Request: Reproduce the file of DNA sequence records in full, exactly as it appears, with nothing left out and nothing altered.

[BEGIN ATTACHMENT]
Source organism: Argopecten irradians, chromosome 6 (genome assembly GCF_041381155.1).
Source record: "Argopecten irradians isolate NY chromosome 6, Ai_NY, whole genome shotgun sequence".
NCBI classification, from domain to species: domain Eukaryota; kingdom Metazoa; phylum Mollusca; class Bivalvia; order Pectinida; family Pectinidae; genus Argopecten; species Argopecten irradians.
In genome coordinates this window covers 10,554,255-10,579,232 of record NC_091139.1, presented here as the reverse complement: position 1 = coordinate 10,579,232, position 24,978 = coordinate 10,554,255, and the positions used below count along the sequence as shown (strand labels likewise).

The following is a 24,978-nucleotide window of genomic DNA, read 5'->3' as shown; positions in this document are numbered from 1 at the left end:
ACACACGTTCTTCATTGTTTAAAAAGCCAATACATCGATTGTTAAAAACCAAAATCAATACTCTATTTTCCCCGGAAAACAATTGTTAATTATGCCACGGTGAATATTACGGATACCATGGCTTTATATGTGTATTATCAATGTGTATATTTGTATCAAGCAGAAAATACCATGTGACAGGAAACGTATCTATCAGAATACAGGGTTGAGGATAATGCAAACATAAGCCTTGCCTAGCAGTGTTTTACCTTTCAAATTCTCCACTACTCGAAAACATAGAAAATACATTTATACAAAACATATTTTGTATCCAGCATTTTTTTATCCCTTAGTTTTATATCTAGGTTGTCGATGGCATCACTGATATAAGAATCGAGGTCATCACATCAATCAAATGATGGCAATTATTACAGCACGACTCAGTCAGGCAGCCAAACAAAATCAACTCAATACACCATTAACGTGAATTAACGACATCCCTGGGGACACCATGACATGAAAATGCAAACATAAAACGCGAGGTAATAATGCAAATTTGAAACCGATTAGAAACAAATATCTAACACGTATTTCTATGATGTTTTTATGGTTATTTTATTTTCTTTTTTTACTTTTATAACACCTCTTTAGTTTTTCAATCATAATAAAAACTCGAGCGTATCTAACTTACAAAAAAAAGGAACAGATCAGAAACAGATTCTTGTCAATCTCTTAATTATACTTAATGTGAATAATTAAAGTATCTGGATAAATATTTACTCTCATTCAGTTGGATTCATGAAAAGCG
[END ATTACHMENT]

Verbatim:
Source organism: Argopecten irradians, chromosome 6 (genome assembly GCF_041381155.1).
Source record: "Argopecten irradians isolate NY chromosome 6, Ai_NY, whole genome shotgun sequence".
NCBI classification, from domain to species: domain Eukaryota; kingdom Metazoa; phylum Mollusca; class Bivalvia; order Pectinida; family Pectinidae; genus Argopecten; species Argopecten irradians.
In genome coordinates this window covers 10,554,255-10,579,232 of record NC_091139.1, presented here as the reverse complement: position 1 = coordinate 10,579,232, position 24,978 = coordinate 10,554,255, and the positions used below count along the sequence as shown (strand labels likewise).

The following is a 24,978-nucleotide window of genomic DNA, read 5'->3' as shown; positions in this document are numbered from 1 at the left end:
ACACACGTTCTTCATTGTTTAAAAAGCCAATACATCGATTGTTAAAAACCAAAATCAATACTCTATTTTCCCCGGAAAACAATTGTTAATTATGCCACGGTGAATATTACGGATACCATGGCTTTATATGTGTATTATCAATGTGTATATTTGTATCAAGCAGAAAATACCATGTGACAGGAAACGTATCTATCAGAATACAGGGTTGAGGATAATGCAAACATAAGCCTTGCCTAGCAGTGTTTTACCTTTCAAATTCTCCACTACTCGAAAACATAGAAAATACATTTATACAAAACATATTTTGTATCCAGCATTTTTTTATCCCTTAGTTTTATATCTAGGTTGTCGATGGCATCACTGATATAAGAATCGAGGTCATCACATCAATCAAATGATGGCAATTATTACAGCACGACTCAGTCAGGCAGCCAAACAAAATCAACTCAATACACCATTAACGTGAATTAACGACATCCCTGGGGACACCATGACATGAAAATGCAAACATAAAACGCGAGGTAATAATGCAAATTTGAAACCGATTAGAAACAAATATCTAACACGTATTTCTATGATGTTTTTATGGTTATTTTATTTTCTTTTTTTACTTTTATAACACCTCTTTAGTTTTTCAATCATAATAAAAACTCGAGCGTATCTAACTTACAAAAAAAAGGAACAGATCAGAAACAGATTCTTGTCAATCTCTTAATTATACTTAATGTGAATAATTAAAGTATCTGGATAAATATTTACTCTCATTCAGTTGGATTCATGAAAAGCG